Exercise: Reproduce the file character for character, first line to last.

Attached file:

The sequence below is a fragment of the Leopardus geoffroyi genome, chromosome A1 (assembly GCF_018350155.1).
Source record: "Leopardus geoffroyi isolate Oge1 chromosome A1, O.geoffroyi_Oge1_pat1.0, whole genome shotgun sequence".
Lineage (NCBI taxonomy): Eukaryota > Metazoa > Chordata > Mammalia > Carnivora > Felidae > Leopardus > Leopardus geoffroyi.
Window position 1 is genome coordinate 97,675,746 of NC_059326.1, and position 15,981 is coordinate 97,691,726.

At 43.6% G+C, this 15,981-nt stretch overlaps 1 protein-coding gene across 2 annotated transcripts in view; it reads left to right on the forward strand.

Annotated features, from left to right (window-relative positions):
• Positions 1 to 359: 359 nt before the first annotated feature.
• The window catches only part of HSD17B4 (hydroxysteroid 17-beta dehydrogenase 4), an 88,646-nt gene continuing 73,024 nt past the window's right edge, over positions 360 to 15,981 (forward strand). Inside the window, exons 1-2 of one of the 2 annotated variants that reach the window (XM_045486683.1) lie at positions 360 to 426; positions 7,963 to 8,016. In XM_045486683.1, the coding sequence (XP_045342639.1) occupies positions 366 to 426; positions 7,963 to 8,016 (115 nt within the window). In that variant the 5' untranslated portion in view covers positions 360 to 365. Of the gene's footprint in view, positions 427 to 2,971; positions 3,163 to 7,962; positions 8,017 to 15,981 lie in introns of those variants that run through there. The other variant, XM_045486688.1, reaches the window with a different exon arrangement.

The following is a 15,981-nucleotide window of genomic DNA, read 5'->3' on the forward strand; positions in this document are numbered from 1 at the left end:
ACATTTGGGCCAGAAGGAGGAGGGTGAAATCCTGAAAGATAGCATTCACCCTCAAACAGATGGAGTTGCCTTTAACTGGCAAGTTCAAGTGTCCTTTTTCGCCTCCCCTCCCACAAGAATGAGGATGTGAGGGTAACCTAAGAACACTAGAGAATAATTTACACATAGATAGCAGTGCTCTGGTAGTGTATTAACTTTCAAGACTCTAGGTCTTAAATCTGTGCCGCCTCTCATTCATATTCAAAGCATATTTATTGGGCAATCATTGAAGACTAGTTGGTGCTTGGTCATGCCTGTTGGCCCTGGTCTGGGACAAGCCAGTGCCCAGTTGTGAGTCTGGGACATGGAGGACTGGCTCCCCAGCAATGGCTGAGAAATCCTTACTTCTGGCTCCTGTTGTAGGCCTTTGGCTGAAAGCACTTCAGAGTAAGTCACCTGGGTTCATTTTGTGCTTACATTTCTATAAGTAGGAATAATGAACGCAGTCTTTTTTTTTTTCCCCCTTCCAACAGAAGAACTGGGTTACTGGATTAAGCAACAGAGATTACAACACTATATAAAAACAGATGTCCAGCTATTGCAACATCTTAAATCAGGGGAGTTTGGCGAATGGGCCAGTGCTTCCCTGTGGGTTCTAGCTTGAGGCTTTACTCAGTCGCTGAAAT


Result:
The sequence below is a fragment of the Leopardus geoffroyi genome, chromosome A1 (assembly GCF_018350155.1).
Source record: "Leopardus geoffroyi isolate Oge1 chromosome A1, O.geoffroyi_Oge1_pat1.0, whole genome shotgun sequence".
Lineage (NCBI taxonomy): Eukaryota > Metazoa > Chordata > Mammalia > Carnivora > Felidae > Leopardus > Leopardus geoffroyi.
Window position 1 is genome coordinate 97,675,746 of NC_059326.1, and position 15,981 is coordinate 97,691,726.

At 43.6% G+C, this 15,981-nt stretch overlaps 1 protein-coding gene across 2 annotated transcripts in view; it reads left to right on the forward strand.

Annotated features, from left to right (window-relative positions):
• Positions 1 to 359: 359 nt before the first annotated feature.
• The window catches only part of HSD17B4 (hydroxysteroid 17-beta dehydrogenase 4), an 88,646-nt gene continuing 73,024 nt past the window's right edge, over positions 360 to 15,981 (forward strand). Inside the window, exons 1-2 of one of the 2 annotated variants that reach the window (XM_045486683.1) lie at positions 360 to 426; positions 7,963 to 8,016. In XM_045486683.1, the coding sequence (XP_045342639.1) occupies positions 366 to 426; positions 7,963 to 8,016 (115 nt within the window). In that variant the 5' untranslated portion in view covers positions 360 to 365. Of the gene's footprint in view, positions 427 to 2,971; positions 3,163 to 7,962; positions 8,017 to 15,981 lie in introns of those variants that run through there. The other variant, XM_045486688.1, reaches the window with a different exon arrangement.

The following is a 15,981-nucleotide window of genomic DNA, read 5'->3' on the forward strand; positions in this document are numbered from 1 at the left end:
ACATTTGGGCCAGAAGGAGGAGGGTGAAATCCTGAAAGATAGCATTCACCCTCAAACAGATGGAGTTGCCTTTAACTGGCAAGTTCAAGTGTCCTTTTTCGCCTCCCCTCCCACAAGAATGAGGATGTGAGGGTAACCTAAGAACACTAGAGAATAATTTACACATAGATAGCAGTGCTCTGGTAGTGTATTAACTTTCAAGACTCTAGGTCTTAAATCTGTGCCGCCTCTCATTCATATTCAAAGCATATTTATTGGGCAATCATTGAAGACTAGTTGGTGCTTGGTCATGCCTGTTGGCCCTGGTCTGGGACAAGCCAGTGCCCAGTTGTGAGTCTGGGACATGGAGGACTGGCTCCCCAGCAATGGCTGAGAAATCCTTACTTCTGGCTCCTGTTGTAGGCCTTTGGCTGAAAGCACTTCAGAGTAAGTCACCTGGGTTCATTTTGTGCTTACATTTCTATAAGTAGGAATAATGAACGCAGTCTTTTTTTTTTTCCCCCTTCCAACAGAAGAACTGGGTTACTGGATTAAGCAACAGAGATTACAACACTATATAAAAACAGATGTCCAGCTATTGCAACATCTTAAATCAGGGGAGTTTGGCGAATGGGCCAGTGCTTCCCTGTGGGTTCTAGCTTGAGGCTTTACTCAGTCGCTGAAAT